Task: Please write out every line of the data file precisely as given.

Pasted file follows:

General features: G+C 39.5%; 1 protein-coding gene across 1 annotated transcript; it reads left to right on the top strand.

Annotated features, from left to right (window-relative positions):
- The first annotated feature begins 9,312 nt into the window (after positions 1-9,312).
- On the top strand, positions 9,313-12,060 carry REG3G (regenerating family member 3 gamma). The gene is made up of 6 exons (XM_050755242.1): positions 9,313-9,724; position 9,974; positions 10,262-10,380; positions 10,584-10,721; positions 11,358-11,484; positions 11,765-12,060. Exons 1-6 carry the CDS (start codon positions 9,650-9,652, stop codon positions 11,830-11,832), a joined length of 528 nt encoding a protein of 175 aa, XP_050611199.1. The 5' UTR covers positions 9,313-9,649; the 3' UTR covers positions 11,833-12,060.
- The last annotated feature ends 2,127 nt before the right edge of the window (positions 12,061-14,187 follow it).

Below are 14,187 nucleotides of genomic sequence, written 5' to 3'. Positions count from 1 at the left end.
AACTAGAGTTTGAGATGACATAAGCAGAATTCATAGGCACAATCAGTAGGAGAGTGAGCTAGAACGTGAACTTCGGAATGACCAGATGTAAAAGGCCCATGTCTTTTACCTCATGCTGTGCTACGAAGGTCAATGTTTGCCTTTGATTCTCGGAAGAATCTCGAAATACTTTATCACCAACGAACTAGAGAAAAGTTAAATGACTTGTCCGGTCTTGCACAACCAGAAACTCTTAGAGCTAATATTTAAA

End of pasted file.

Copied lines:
General features: G+C 39.5%; 1 protein-coding gene across 1 annotated transcript; it reads left to right on the top strand.

Annotated features, from left to right (window-relative positions):
- The first annotated feature begins 9,312 nt into the window (after positions 1-9,312).
- On the top strand, positions 9,313-12,060 carry REG3G (regenerating family member 3 gamma). The gene is made up of 6 exons (XM_050755242.1): positions 9,313-9,724; position 9,974; positions 10,262-10,380; positions 10,584-10,721; positions 11,358-11,484; positions 11,765-12,060. Exons 1-6 carry the CDS (start codon positions 9,650-9,652, stop codon positions 11,830-11,832), a joined length of 528 nt encoding a protein of 175 aa, XP_050611199.1. The 5' UTR covers positions 9,313-9,649; the 3' UTR covers positions 11,833-12,060.
- The last annotated feature ends 2,127 nt before the right edge of the window (positions 12,061-14,187 follow it).

Below are 14,187 nucleotides of genomic sequence, written 5' to 3'. Positions count from 1 at the left end.
AACTAGAGTTTGAGATGACATAAGCAGAATTCATAGGCACAATCAGTAGGAGAGTGAGCTAGAACGTGAACTTCGGAATGACCAGATGTAAAAGGCCCATGTCTTTTACCTCATGCTGTGCTACGAAGGTCAATGTTTGCCTTTGATTCTCGGAAGAATCTCGAAATACTTTATCACCAACGAACTAGAGAAAAGTTAAATGACTTGTCCGGTCTTGCACAACCAGAAACTCTTAGAGCTAATATTTAAA